Education College Brainwashing

Education College Brainwashing

Bookmark and Share "font-size: small;">by Brad Edmonds

While in grad school I encountered one of my freshman music theory students, when he was a senior.  He was a music education major.  Before getting to The Chat, I should note that he was a C student in theory, typical of education majors.  The strong students were the performance majors, such as the one with C talent who wrested an A from pure effort – my fondest memory (that student ended up in grad school, and appeared to have much more “talent” later).  While the education majors were ostensibly focused on ideas, and the performance majors on developing a (largely physical) skill, the performance majors did better with ideas.

I don’t remember what got our chat started, but I remember how the brainwashed government-educator-to-be finished:  “You can’t be an effective teacher without taking at least a few education courses.”  My brilliant retort was something like “what a load.”  Fortunately, I followed with “so was I a good enough teacher?”  (I took one course from an educator, a giggler having something to do with research skills; see below.)  The kid had no argument – not that I would expect an education major to have good arguments.  And I was a strong enough teacher, due mostly to my supervisor’s rigorous course outline and partly to my dogged adherence to it.  But there’s a better argument:

Here is a partial list of the people who never encountered a state-certified teacher:  Moses; Jesus; Augustus Caesar; St. Thomas Aquinas; St. Augustine; Bach, Mozart, and Beethoven; Martin Luther; Babbage; the rationalists, the empiricists, and Kant; and I’m not certain, but I’ll bet on Einstein and Heisenberg, Patton and Bradley.  My personal favorite is Newton, who invented the calculus – one of the most important advances of all time – and more during a break from college, at home, at about age 23.  Then there’s Michelangelo, all the people who developed Italian cooking, the ones who developed gunpowder…I’d love to continue.

How many minds like those have come from government schools since public educators fully took over after WWII?

Schools of education have wrought an impressive thing:  In the world’s most powerful nation, education colleges are training those who, through their brainwashed block voting, intimidate legislators into making teacher-certification laws everyone knows are harmful to tens of millions of children, thus to the world’s future.  They are intimidating legislators into making it more difficult for you to control your own child’s upbringing.  They are sending government prosecutors into the homes of loving, intelligent, involved parents to charge them with crimes for not choosing state-approved home schooling texts.  Add in the number of fresh 5-year-old children they get for their government brainkilling machine every year, and you realize how fearsome they are.  They are the most powerful politically united group of voters on the planet, and the most harmful, making it possible, for example, for the greens to be as powerful as they are by dumbing down our progeny.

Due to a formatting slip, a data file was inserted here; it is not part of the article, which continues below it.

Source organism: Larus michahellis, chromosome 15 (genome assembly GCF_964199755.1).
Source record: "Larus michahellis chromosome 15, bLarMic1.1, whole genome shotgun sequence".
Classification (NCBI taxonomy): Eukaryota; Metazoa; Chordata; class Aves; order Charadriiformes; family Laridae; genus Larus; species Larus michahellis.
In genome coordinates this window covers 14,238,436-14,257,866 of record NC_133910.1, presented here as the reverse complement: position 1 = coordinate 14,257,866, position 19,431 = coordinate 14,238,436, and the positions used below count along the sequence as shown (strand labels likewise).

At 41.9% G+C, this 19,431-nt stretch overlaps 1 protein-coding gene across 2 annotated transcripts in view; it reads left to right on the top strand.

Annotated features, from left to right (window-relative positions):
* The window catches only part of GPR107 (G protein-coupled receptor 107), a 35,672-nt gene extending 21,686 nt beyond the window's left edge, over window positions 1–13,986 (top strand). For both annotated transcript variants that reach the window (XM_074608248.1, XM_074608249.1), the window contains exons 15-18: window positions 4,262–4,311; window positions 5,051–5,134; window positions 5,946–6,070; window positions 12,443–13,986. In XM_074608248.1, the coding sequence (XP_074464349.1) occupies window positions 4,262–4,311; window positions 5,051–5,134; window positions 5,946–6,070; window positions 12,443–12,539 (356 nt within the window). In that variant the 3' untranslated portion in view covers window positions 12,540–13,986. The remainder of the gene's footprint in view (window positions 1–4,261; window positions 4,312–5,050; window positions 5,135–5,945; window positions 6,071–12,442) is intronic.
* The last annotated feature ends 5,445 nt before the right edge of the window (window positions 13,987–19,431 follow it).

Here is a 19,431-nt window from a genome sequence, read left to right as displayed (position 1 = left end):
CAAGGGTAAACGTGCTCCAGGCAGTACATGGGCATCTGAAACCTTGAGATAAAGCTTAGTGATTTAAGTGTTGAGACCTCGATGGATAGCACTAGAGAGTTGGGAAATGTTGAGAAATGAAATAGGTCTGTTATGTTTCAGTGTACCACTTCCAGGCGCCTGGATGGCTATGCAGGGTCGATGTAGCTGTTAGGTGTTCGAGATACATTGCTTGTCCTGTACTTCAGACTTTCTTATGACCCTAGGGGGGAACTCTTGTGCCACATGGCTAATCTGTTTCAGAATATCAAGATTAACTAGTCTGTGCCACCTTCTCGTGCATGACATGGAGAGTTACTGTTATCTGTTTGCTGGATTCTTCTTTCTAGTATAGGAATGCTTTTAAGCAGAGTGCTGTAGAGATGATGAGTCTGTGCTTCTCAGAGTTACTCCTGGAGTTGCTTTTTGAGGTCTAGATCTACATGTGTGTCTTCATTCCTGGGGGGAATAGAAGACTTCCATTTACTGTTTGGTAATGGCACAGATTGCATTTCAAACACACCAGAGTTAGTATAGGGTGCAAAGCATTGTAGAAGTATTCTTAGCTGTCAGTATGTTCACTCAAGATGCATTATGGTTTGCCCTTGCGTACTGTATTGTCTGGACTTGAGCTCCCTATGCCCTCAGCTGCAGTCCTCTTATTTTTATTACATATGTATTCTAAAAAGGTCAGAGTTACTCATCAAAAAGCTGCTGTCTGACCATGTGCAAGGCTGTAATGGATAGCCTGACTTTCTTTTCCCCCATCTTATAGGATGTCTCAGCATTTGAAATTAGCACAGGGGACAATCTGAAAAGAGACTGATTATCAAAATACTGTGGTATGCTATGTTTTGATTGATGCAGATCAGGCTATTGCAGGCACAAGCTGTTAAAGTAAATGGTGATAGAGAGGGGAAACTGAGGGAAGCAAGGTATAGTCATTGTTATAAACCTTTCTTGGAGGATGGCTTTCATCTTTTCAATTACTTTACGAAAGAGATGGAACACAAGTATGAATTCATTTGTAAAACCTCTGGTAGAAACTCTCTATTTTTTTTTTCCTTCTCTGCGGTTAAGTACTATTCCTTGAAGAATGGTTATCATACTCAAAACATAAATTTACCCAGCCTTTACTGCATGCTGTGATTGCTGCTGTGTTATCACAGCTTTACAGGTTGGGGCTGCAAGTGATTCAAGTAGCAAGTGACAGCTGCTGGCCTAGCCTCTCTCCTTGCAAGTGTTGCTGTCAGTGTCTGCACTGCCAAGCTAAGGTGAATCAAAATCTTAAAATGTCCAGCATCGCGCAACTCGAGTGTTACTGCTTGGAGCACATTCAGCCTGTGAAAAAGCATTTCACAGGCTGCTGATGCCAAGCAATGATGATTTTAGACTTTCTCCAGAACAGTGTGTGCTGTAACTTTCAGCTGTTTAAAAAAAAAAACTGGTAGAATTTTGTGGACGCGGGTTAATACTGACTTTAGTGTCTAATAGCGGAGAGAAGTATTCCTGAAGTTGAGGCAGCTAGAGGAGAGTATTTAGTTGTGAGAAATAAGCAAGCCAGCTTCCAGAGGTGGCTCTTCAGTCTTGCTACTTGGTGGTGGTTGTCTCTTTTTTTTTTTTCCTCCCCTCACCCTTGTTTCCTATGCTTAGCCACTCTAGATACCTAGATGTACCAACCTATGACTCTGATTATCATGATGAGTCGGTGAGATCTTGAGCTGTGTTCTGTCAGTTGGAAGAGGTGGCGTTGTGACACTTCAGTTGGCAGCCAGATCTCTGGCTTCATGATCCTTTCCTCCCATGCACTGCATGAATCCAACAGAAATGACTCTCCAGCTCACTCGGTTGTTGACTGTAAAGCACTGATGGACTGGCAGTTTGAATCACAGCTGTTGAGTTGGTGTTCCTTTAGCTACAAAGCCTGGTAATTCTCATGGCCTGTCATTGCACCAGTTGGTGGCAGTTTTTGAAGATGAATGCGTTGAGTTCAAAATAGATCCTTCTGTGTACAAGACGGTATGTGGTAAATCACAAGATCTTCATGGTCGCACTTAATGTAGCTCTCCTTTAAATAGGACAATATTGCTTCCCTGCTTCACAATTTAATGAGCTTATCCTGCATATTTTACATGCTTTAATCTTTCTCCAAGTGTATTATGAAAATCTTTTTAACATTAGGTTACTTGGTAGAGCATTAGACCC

They have succeeded not only in dumbing down three generations of Americans; schools of education have managed to attract consistently the weakest college students and dumb even them down as well.  That could almost be a bright spot – remember that in the 2000 presidential election, it is probable that the Democrats had finally attracted voters so careless and stupid that they may have lost the election solely to their constituents’ inability to follow instructions in casting votes (oh, and thousands of felons were among the Gore voters as well).  Analogously, perhaps the more recent generations of education-school graduates, when they inherit power over the education establishment, will be too thoroughly moronic to hold on to that power.  (This is fantasy; they need obedient lawmakers, so that’s the one thing they’ll keep achieving skillfully.)

In the meantime, home school your children.  Get permission to home school your television-addicted neighbor’s children.  For my part, I’ll move into a smaller house if necessary, when I have children, so the family can live and home school on only my salary.  Those of you who home school:  Learn about legal defense organizations – you may need one (see my archive for links).

Sidebar:  The education course I took was called, I believe, “Introduction to graduate research in music.”  For the second meeting, we took a tour of the library (they herded us around like kindergarteners – we grad students couldn’t be trusted to find, say, the reference desk on our own), and learned about references I’d never heard of and found useless when I did real research.  Most interesting was that the professor spent time alone with each of us during the semester.  I don’t know what he said to the others; he attacked me.  Being displeased by my classroom questioning of his lies about psychology, logic, and more, he accused me of having an “agenda” (when you have one, you see other people the same way); of trying to “intimidate” him (he had the PhD, I was the student; he was 6’4”, I’m 5’8”); and of being “recalcitrant,” meaning I wasn’t suggestible enough.  He was right.  For my term paper, I documented the falsehoods in the textbook

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Wednesday

July 22nd, 2009

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